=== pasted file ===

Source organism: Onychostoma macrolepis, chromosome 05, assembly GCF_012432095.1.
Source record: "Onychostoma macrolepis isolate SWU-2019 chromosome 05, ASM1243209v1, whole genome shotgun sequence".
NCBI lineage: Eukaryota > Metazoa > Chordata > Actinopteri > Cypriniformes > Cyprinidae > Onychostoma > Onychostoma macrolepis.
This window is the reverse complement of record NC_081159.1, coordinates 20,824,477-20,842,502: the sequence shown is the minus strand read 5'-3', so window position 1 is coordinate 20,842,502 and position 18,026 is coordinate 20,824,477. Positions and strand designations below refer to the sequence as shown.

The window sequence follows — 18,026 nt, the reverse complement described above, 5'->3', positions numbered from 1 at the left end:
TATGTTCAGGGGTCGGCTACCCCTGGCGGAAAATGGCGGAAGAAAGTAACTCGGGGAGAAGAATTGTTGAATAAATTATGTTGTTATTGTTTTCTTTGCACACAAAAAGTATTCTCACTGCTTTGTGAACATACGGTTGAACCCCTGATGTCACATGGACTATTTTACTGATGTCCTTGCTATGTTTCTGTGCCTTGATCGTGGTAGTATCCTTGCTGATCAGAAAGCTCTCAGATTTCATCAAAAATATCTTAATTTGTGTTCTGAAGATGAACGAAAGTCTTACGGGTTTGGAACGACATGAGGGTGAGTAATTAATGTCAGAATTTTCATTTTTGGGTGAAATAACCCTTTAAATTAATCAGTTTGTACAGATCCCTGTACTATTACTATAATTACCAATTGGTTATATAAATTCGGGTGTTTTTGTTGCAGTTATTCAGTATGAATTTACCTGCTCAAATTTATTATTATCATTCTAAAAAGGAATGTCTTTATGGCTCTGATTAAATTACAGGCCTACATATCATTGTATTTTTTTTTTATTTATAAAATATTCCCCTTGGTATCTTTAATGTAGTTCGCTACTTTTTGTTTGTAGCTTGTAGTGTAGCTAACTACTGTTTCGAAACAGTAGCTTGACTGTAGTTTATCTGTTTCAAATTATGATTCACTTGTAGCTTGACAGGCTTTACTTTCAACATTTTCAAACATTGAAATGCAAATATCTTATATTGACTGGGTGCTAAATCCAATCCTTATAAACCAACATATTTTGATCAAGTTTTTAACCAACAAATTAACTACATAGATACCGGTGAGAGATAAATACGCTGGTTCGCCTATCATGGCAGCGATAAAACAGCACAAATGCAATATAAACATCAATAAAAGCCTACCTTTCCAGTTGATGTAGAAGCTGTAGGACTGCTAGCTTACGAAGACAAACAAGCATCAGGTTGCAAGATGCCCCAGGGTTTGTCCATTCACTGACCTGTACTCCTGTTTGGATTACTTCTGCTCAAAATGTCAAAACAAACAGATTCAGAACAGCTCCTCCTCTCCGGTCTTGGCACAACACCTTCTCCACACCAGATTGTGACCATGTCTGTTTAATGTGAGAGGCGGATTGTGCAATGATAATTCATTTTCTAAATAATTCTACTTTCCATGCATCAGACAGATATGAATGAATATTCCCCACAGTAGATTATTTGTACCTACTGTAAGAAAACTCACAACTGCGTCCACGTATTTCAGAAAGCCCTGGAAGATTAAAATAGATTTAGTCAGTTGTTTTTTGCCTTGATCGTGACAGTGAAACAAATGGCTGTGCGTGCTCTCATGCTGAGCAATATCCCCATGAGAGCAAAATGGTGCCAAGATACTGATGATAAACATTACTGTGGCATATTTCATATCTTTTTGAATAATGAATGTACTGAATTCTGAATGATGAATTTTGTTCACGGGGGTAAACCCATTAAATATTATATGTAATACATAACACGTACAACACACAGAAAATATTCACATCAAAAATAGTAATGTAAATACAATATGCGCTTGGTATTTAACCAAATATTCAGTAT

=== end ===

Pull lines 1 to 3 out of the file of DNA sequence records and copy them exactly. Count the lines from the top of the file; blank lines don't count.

Source organism: Onychostoma macrolepis, chromosome 05, assembly GCF_012432095.1.
Source record: "Onychostoma macrolepis isolate SWU-2019 chromosome 05, ASM1243209v1, whole genome shotgun sequence".
NCBI lineage: Eukaryota > Metazoa > Chordata > Actinopteri > Cypriniformes > Cyprinidae > Onychostoma > Onychostoma macrolepis.